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John Quincy Adams peace medal, 2nd size / United States


No peace medals were struck during the presidency of John Quincy Adams. Seasons Medals from the previous Washington administration may have been used. Sometime between 1814 and 1839, a portrait die of John Quincy Adams was made by Moritz Furst. This die was sold to a private collector but was repurchased by the Mint in 1878.

This medal, like all other John Quincy Adams medals, is a re-strike made primarily for the collector market. Copper examples of this size (62mm.) were made between 1861 and about 1892.

Silver peace medals were given to influential Native Americans as a symbol of friendship and allegiance with the United States government. Medals were given on important occasions, like the signing of a treaty, and then only to very influential members of the tribe. The medals held even greater importance than normal during times of war or tension, particularly between the US and Great Britain. The countries would compete for the loyalty and friendship of the tribes, and a chief trading in British medal for a US one signified a change in loyalty (Prucha 2000, xiv). Gradually, the medals original meaning diminished, and they were given as rewards for good behavior. The practice was discontinued in the late 1800s.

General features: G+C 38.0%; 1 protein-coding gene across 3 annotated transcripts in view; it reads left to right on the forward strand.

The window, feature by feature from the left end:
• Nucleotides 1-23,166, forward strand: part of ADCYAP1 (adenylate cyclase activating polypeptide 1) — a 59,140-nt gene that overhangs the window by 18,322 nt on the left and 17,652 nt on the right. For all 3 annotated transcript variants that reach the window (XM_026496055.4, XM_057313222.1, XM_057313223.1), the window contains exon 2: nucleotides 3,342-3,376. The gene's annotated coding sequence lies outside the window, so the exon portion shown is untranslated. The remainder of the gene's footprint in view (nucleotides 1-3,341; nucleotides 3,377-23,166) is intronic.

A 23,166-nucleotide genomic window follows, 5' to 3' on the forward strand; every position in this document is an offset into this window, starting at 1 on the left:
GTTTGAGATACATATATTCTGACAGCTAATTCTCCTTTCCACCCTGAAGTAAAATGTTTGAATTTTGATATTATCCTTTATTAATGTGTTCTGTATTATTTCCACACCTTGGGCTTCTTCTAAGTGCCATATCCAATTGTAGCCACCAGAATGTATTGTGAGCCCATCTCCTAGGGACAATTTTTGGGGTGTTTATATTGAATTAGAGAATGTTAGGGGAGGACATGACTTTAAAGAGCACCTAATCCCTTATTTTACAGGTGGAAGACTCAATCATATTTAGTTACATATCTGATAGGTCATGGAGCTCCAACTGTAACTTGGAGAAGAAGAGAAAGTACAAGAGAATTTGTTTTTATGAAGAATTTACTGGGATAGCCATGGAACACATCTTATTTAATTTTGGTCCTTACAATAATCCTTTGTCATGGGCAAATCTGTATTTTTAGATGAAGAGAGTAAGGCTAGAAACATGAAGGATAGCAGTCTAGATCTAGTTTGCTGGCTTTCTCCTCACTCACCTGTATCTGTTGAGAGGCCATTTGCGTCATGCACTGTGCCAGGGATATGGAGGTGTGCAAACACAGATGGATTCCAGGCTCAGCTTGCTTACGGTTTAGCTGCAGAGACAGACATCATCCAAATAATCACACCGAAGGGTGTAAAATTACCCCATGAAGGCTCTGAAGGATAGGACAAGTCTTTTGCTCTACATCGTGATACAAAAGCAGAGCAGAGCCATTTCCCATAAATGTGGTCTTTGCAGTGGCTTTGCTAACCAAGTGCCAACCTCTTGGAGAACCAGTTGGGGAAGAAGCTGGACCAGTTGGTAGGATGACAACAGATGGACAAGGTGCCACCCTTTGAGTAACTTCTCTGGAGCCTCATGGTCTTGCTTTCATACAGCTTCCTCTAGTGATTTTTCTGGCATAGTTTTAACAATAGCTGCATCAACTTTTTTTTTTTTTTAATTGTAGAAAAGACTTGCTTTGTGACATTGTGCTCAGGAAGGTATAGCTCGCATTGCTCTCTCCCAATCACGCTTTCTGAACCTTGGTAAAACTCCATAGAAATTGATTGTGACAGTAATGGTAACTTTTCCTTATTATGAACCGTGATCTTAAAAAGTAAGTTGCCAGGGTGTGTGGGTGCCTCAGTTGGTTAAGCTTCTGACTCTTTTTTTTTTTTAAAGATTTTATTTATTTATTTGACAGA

Native Americans placed great significance on the peace medals and viewed them not only as a sign of friendship, but of power. A suggested reason for this is the connection they saw between these medals and the shell gorgets worn and decorated to represent power. The gorgets, which typically only chiefs and the elite would wear, held a supernatural power source. Images on a gorget gave the wearer the power of what the image represented. Similarly, to the Native Americans, the image displayed on the medal, the head of the president or king, gave the wearer the leader’s power (Reilly III 2011).

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John Quincy Adams peace medal, 2nd size
United States
circa 1825
Object Type: 
Accession No: 
Not On View

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